Commentary on velotha’s flock Part 2: The Product Line

From fairly early conception of velotha’s flock, when it went from being a four-page novelty to a full-fledged game as it were, I decided to make it into a multi-part affair. I want to talk briefly about the reasons why, especially since as a free game I don’t think anyone’s accusing it of being a money-grubbing move.

One of my philosophies of game design is manageable complexity. You want to have a certain amount of crunch and rules in your game, but you don’t want it to become so bloated that you have problems actually playing the game itself.

So the core game was never going to be particularly expansive. I was aiming for 50 pages, and we’ve gone something beyond that since then. That’s still a manageable length. velotha’s flock is generally what I would consider a niche title; it’s not intended to become someone’s main game that they play for aeons and introduce everyone to.

It’s intended to serve as an interlude between larger games, or an experience that can be enjoyed with friends or strangers independent of large commitments.

As a result, the core of velotha’s flock is intended for essentially no more than three sessions.

I don’t know how bold this idea is. Most other games, of course, offer a fair amount of longevity, and indeed encourage it. With velotha’s flock I want to encourage storytelling, rather than character-building, and not penalize mistakes.

It’s a game with simple character creation and simple rules, for complex stories. That may sound oxymoronic, but because the characters are diverse in abilities but not in mechanics it leads to a game that you can actually learn and play just for a one-shot.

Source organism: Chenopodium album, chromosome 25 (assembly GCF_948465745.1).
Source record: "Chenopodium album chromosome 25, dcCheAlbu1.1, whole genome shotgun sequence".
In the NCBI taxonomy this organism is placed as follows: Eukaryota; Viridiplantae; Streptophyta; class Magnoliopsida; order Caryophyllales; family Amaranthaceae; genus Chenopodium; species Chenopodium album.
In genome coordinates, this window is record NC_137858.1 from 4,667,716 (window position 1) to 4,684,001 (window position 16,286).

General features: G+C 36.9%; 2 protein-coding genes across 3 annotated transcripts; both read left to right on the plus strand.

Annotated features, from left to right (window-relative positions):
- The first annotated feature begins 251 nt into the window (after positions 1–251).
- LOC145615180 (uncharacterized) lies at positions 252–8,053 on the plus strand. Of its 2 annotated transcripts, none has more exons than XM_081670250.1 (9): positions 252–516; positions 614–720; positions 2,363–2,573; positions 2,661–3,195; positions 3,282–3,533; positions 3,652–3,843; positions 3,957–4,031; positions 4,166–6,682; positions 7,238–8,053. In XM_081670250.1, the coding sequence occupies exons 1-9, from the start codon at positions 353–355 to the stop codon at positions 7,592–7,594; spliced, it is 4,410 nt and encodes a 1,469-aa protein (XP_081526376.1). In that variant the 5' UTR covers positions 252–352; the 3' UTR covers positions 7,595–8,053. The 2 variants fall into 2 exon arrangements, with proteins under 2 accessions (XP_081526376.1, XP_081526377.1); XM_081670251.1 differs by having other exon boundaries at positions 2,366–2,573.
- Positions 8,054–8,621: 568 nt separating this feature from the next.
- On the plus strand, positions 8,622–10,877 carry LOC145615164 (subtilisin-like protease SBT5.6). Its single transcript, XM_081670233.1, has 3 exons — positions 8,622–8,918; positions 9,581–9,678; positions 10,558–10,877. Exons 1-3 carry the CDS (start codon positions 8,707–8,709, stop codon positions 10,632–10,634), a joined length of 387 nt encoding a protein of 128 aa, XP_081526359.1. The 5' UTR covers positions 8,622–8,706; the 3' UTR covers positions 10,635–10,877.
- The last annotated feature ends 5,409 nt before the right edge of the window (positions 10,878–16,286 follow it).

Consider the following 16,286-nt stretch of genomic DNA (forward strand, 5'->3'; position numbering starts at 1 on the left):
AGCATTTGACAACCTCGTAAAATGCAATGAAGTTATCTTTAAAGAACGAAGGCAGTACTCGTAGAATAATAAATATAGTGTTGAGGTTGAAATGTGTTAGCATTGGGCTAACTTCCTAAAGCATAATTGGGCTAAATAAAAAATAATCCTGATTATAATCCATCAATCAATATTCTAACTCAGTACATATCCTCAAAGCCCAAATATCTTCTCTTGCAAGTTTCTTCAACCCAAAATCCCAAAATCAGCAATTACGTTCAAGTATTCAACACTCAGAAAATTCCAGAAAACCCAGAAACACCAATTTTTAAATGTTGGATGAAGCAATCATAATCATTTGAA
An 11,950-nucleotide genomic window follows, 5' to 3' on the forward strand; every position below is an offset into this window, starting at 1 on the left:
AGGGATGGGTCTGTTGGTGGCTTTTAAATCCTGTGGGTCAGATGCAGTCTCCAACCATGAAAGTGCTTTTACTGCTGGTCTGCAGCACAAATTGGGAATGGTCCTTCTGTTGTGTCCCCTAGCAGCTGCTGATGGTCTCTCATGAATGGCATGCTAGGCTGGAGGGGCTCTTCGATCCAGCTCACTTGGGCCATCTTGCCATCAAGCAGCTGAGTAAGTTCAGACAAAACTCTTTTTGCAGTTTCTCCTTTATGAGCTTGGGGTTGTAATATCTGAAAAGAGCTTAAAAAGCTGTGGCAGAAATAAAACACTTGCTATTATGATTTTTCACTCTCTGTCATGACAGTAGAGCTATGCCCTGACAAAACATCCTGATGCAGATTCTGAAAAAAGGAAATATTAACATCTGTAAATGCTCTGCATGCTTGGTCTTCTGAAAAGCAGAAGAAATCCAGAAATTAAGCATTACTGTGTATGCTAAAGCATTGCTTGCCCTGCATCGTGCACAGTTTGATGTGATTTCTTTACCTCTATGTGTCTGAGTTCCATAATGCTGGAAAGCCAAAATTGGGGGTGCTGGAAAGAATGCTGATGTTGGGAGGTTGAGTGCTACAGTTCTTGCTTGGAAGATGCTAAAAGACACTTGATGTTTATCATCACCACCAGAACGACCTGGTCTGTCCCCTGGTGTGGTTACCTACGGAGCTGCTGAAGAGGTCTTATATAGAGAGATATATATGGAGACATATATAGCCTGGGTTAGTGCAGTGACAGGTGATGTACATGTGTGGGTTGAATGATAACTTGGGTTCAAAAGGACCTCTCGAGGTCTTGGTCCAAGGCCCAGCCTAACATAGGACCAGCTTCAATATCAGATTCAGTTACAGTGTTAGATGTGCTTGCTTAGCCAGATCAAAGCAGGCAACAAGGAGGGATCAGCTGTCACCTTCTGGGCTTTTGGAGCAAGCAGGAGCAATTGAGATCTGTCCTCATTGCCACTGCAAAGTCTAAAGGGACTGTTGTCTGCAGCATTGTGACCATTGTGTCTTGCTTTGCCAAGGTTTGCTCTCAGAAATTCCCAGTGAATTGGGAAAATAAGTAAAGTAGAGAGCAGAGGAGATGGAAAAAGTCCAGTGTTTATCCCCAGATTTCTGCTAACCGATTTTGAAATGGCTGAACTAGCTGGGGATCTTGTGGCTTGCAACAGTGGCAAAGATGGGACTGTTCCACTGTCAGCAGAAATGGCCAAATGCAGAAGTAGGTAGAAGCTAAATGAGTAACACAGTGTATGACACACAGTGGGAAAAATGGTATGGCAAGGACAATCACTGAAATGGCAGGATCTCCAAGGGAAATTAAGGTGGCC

So the core game is designed for that experience. It’s built to tell a story, with that actual story being a little flexible. A Game Master can pick up the pieces and assemble them how they want to do so.

With the whole focus being on simplicity, our writing needs to be directed toward quickness and getting hooks in. The free-verse method is, I feel, a fairly good hook, and feedback I’ve received has confirmed this (by the way, you can reach Loreshaper Games, and me by extension, at Facebook, Twitter, or on our Discord).

One of the reasons I went for archetype-based character creation is that it’s compelling. Most of the character creation that isn’t immediately apparent is limited to one of a few options. The archetypes are pretty self-evident by their name, and players can figure out what they want by pretty easily reading a couple descriptions.

One flaw in velotha’s flock that I sort of angst over is the lack of pre-made characters. I have two, but they’re not detailed past the very basic attributes and abilities. It’s just not practical to try to cram in pre-made characters given the length of content I was going for, and I didn’t want to make the rulebook longer and more imposing; the player section of the book (as of writing) comes to 43 pages, and the GM section is another ~10. The rear matter then consists of character cards (another goal: keep things simple enough to fit on a tarot card, because why not push all our themes to 11) and a character sheet.